This month’s RBL contains a review of a published dissertation supervised by D. A. Carson. The review is an interesting specimen of the reaction of a critical scholar to evangelical scholarship as the following quotes demonstrate:
Hoskins rejects conceptions of typology that do not presuppose the historicity of the events in the history of Israel seen as fulfilled in Jesus. Instead, he favors a “canonical” approach, rigidly historicist and literalist in its interpretations. Readers outside the narrow confines of conservative evangelicalism, even those willing “to believe that sometimes the anticipatory import of Old Testament events, persons, and institutions is clarified by later revelation” (26), will find this rigidity stultifying, culturally anachronistic, and methodologically obtuse.
Subsequent sections are similarly problematic, covering successive stages in the cultic history of Israel as though this were a monolithic process to be reconstructed by reading the Deuteronomistic History at face value. That Chronicles represents a different perspective is acknowledged, but justice is done neither to the complexity of the historical evidence and the tensions within the collated traditions nor to the interpretation of these traditions within Judaism of the first century C.E.
Hoskins’s exegesis is careful and his references to previous scholarship copious, even if there is a conspicuous preference for evangelical authors.
This is a complex book. Its central chapters are fundamentally sound and make a substantial contribution to scholarship. This is accomplished despite the weaknesses in the background study to which attention has been drawn. More problematic, however, are the essentially theological premises on which this work is based and which strongly shape its conclusions. The assumption of a single, linear sequence of historical events, accompanied by prophecies that, together with the events and the central characters therein, find their definitive if not their sole fulfillment in Jesus of Nazareth, is fundamentally problematic. In that it implicitly impugns the legitimacy of alternative traditions and interpretations, and in particular the continuing existence of Judaism and practice of non-Christian Jewish worship, this work espouses a particularism that critical scholarship will never accept. Scripture is read in accordance with preconceived theological agenda, which undermines not merely academic rigor but also, ironically, evangelical principles regarding the authority of the Bible.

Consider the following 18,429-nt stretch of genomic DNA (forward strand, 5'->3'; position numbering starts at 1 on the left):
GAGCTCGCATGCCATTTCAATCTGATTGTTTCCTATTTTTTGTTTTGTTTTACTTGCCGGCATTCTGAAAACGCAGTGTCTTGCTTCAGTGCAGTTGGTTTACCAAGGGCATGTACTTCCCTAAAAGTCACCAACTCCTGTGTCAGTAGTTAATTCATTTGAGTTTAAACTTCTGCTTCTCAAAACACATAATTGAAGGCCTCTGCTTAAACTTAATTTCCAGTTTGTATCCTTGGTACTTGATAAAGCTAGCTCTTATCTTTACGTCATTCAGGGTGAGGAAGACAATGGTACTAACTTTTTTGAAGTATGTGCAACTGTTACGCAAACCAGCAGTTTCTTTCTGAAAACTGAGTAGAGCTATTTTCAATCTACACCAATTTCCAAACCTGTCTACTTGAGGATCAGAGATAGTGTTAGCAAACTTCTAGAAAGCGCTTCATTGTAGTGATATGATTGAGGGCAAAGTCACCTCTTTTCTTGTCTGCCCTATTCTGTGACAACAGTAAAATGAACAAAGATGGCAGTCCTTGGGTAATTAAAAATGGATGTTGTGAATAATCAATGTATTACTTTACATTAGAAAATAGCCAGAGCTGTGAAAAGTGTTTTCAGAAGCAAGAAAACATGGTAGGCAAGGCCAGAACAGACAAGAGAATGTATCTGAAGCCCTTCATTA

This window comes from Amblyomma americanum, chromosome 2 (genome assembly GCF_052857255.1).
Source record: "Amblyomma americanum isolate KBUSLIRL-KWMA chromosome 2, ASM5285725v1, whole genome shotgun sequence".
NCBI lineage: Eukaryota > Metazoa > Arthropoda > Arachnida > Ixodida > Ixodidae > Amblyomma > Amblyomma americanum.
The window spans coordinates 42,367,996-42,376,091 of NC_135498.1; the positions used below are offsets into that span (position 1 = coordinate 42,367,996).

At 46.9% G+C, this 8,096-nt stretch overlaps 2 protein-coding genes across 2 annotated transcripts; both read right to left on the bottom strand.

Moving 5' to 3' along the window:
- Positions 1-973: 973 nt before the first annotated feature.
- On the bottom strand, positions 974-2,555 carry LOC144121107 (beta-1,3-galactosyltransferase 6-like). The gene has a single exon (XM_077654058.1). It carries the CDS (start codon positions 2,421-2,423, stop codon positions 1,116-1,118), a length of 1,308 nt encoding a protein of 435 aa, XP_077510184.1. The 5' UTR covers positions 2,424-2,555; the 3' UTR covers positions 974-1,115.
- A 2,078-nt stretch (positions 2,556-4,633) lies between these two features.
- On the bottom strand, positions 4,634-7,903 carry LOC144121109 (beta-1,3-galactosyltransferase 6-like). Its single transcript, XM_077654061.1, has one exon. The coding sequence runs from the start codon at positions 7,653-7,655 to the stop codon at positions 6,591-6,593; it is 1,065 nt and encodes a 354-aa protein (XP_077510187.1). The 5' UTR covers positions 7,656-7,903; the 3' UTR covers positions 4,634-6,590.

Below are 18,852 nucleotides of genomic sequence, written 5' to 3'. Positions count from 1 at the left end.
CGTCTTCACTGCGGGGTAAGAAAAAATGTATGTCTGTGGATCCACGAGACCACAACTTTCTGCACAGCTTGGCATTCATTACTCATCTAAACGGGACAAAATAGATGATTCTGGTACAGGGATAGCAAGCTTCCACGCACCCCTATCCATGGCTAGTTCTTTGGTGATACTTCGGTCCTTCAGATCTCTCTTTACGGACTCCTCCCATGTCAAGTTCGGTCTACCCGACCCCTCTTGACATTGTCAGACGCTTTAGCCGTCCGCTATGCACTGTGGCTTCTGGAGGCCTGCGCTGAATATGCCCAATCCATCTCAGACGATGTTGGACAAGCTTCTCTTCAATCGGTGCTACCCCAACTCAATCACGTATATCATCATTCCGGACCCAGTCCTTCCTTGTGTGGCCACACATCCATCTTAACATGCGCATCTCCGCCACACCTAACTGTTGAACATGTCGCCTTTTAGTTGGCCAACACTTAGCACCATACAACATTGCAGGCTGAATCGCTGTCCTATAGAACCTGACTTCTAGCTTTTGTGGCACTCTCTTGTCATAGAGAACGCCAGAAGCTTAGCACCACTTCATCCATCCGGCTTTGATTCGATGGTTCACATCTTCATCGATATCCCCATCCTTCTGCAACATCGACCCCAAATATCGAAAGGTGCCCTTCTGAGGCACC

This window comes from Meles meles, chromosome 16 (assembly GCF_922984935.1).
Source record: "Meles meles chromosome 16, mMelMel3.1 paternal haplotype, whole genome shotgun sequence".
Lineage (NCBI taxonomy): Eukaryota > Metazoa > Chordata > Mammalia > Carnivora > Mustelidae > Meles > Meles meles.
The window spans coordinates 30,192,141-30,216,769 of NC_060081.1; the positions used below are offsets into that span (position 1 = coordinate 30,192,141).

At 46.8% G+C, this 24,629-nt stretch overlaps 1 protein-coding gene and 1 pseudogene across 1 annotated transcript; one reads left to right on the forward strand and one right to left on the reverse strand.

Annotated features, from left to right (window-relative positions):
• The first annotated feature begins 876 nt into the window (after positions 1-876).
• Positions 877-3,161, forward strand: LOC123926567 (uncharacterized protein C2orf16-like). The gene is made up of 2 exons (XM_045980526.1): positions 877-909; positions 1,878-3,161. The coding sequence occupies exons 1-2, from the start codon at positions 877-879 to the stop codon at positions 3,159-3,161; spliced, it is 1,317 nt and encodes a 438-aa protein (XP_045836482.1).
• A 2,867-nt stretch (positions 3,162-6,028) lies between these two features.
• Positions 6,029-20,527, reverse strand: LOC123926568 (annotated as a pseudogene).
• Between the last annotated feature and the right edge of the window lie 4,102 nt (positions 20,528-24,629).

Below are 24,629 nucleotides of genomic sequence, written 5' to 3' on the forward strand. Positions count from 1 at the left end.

It is worth noting how worldview disagreements are masked in the language of scholarly critique. The reviewer could simply note that he does not believe in the historicity or unity the Old Testament. Instead he uses terms like “methodologically obtuse” or “preconceived theological agenda” (as if this review has none!). The last paragraph cited, however, reveals that the main objections are primarily theological.
This reviewer really wants a denial of the Christian faith. He admits that critical scholarship “will never accept” Jesus’ words:
You search the Scriptures because you think that in them you have eternal life; and it is they that bear witness about me.
John 5:39 (ESV)
Jesus said to him, “I am the way, and the truth, and the life. No one comes to the Father except through me.”
John 14:6 ( ESV)
In other words, critical scholarship will not accept Jesus.
This calls to mind the words of Eta Linnemann:
“Mein NEIN zur historish-kritischen Theologie entspringt dem JA zu meinem wunderbaren Herrn und Heiland Jesus Christus und zu der herrlichen Erlösung, die Er Golgatha auch für mich vollbracht hat.”
My “No!” to historical-critical theology stems from my “Yes!” to my wonderful Lord and Savior Jesus Christ and to the glorious redemption he accomplished for me on Golgotha.